Lure @ Mad Art

On a breezy overcast day in Seattle, I find myself winding my way through the city, first by light rail and then by street car, watching the topography of buildings rise and fall. A short walk from the Terry & Thomas streetcar stop is MadArt Studio, an experimental installation art space which has recently been transformed by Dream the Combine, an architectural duo who teamed up with artist Clayton Binkley to create Lure, a site-specific “intervention” of sorts. The block is populated by low, turn-of-the (previous) century buildings converted to restaurants or work-spaces and surrounded by their taller, more modern descendants. 

Lure inhabits the MadArt Studio space entirely, inside and out, and when I come upon it, the wide glass doors of the space are flung open to reveal an intriguing blue ramp, inviting me to points unknown. The angle of the ramp, just off of the sidewalk, suggests something almost magical. I am tempted to mutter “curious and curiouser” to myself as I enter. The Combine has situated several welded metal ramps at odd angles inside the building, which draw a viewer into and up through the space both physically and visually. Both this structure and the building are a vibrant shade of blue because they are wrapped in a silky, mesh-like material of that color. Passing by on the opposite side of the street, one might assume that the building was under construction. In fact, as much labor as clearly went into the creation of this work, it’s general feeling is more one of hypotheses than conclusion. 

The space is inviting and whimsical, but it takes all of half a minute to traverse. It’s best appreciated in pauses, when you turn and look back- at the street from where you came, at the way the light and your positioning in space is altered, and at the way you almost float within the structure. The translucency of the mesh and the skeletal metal structure interplay with the building’s ambient light to create new vistas with each step. 

This work has plenty of forebears and contemporaries. On a grand scale, it’s simple to make the connection between Lure and Christo and Jean-Claude’s wrapped buildings, and as a Houstonian it certainly brought to mind Dan Havel and Dean Ruck’s inverted or otherwise perforated structures. Artists of this ilk coax us to think about the meaning and purpose of buildings, a question that is especially relevant in Seattle in the waning days of the 2010s. In the mind of Seattleites, physical space is perhaps the key issue. A quick Google search reveals, for a bit of context, that the city of Houston encompasses 669 square miles. Seattle, however, jammed between lakes, mountains, and the Puget Sound, envelops (rounding up) about 84. This scarcity of space is driving all kinds of conversations about buildings– their historical value, their value as housing, and who gets to use them to what ends. The dearth of buildings is a major factor in soaring housing prices and homelessness. In the art world, it causes a dispersion of studio spaces and artists to cheaper, decentralized areas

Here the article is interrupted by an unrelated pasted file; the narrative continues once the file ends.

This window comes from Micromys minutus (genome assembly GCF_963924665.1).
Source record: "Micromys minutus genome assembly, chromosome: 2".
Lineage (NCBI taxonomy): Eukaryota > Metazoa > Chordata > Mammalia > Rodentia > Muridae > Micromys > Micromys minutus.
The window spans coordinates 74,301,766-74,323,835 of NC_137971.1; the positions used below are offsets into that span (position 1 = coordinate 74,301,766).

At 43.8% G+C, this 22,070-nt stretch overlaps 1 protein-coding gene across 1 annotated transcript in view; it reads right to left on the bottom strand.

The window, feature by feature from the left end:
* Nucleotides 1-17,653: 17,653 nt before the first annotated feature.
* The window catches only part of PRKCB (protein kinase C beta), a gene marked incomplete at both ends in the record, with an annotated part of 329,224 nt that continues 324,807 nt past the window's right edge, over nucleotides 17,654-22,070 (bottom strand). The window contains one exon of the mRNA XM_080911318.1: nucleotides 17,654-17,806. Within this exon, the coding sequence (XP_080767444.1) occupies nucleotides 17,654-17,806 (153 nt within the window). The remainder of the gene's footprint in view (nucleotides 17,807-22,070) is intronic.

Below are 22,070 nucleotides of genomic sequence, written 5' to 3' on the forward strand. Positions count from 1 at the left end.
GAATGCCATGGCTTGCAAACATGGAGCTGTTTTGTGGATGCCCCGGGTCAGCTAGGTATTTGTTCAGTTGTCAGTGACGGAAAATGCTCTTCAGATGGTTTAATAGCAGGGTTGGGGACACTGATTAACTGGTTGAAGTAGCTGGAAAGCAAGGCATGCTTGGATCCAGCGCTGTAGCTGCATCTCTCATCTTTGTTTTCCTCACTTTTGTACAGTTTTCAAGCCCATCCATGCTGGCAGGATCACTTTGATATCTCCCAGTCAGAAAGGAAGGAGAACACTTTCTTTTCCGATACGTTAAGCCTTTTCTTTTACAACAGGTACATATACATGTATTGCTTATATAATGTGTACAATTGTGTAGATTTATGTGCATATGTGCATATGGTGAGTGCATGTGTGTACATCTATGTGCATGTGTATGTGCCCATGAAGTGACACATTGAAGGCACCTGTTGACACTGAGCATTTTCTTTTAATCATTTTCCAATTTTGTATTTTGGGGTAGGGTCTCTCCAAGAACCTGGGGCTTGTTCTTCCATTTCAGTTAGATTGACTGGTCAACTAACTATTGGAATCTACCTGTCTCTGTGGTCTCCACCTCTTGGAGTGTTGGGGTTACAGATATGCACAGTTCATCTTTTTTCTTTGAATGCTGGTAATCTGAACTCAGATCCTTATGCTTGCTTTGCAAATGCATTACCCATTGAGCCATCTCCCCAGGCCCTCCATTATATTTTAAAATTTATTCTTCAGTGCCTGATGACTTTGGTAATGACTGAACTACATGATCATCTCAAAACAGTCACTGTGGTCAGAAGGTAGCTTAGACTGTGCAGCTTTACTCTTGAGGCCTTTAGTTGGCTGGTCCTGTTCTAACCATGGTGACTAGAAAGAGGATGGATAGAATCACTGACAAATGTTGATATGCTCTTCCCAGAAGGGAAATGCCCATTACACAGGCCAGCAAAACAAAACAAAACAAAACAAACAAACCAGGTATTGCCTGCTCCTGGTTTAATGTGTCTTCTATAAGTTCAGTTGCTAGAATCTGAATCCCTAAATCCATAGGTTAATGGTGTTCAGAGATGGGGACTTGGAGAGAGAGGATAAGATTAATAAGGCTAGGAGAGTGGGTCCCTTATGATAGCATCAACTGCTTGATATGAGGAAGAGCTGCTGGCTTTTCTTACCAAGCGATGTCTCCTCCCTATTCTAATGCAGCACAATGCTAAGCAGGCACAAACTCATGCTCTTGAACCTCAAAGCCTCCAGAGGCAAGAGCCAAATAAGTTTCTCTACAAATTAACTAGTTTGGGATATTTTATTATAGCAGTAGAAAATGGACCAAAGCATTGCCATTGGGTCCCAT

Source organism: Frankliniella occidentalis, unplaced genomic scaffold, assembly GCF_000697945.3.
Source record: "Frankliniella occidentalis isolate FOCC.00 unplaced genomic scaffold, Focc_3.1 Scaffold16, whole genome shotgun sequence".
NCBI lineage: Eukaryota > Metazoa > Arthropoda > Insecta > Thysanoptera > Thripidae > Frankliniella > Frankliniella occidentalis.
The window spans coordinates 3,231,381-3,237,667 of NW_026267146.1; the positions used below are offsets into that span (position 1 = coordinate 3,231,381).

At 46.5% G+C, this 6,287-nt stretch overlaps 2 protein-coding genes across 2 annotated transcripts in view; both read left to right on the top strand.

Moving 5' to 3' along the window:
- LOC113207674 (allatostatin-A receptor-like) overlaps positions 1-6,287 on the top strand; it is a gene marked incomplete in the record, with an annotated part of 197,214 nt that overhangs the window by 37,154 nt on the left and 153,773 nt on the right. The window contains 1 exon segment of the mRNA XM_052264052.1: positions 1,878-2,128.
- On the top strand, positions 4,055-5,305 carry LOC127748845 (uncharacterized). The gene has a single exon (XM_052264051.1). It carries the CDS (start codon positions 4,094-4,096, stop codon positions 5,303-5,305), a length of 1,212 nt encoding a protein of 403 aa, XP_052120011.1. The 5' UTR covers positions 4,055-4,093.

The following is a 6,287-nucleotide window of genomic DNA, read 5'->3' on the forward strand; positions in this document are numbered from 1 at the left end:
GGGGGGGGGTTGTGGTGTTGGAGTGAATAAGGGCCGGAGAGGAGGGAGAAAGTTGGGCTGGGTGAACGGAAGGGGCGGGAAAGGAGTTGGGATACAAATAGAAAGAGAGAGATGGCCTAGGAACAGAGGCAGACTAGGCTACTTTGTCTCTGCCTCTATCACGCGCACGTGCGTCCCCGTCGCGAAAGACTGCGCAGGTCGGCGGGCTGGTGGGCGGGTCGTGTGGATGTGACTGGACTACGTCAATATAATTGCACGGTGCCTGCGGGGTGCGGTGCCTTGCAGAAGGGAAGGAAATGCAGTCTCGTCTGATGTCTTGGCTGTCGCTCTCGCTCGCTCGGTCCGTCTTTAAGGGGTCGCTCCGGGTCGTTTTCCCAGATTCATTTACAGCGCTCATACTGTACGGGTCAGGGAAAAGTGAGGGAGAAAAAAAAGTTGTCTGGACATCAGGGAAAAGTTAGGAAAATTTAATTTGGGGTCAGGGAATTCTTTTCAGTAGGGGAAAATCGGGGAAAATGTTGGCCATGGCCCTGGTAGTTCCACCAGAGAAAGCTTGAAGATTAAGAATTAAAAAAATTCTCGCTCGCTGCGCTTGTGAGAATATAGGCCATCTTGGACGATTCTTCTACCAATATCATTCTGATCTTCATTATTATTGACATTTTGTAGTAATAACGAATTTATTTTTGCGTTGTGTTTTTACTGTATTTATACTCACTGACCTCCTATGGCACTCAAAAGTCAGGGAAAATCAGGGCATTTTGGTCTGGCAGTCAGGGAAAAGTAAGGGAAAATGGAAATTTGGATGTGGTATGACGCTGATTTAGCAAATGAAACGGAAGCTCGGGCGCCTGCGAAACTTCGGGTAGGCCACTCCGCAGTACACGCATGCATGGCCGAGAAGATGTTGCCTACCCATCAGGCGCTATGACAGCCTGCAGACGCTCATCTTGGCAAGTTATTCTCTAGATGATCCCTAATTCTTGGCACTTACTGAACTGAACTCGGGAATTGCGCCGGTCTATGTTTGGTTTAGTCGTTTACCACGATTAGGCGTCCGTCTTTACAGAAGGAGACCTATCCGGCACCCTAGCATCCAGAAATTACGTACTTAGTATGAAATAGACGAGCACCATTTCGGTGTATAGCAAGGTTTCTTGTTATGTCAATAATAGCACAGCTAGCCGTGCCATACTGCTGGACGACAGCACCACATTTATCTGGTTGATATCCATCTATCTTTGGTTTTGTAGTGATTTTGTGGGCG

A sign outside of the Mad Art space asks the cheeky question “feeling blue?” in reference to the sculpture’s hue. All of these issues of space and Seattle’s need to grapple with its building stock in new ways (is it too much to hope that housing justice might be considered?) can leave one feeling quite emotionally blue. Sculptures like Lure, and spaces like MadArt, which open portals to wonder and turn conventional building uses inside-out, may be just the creative engine necessary to re-imagine these boxes we inhabit, if only we will pause and take in a variety of perspectives.

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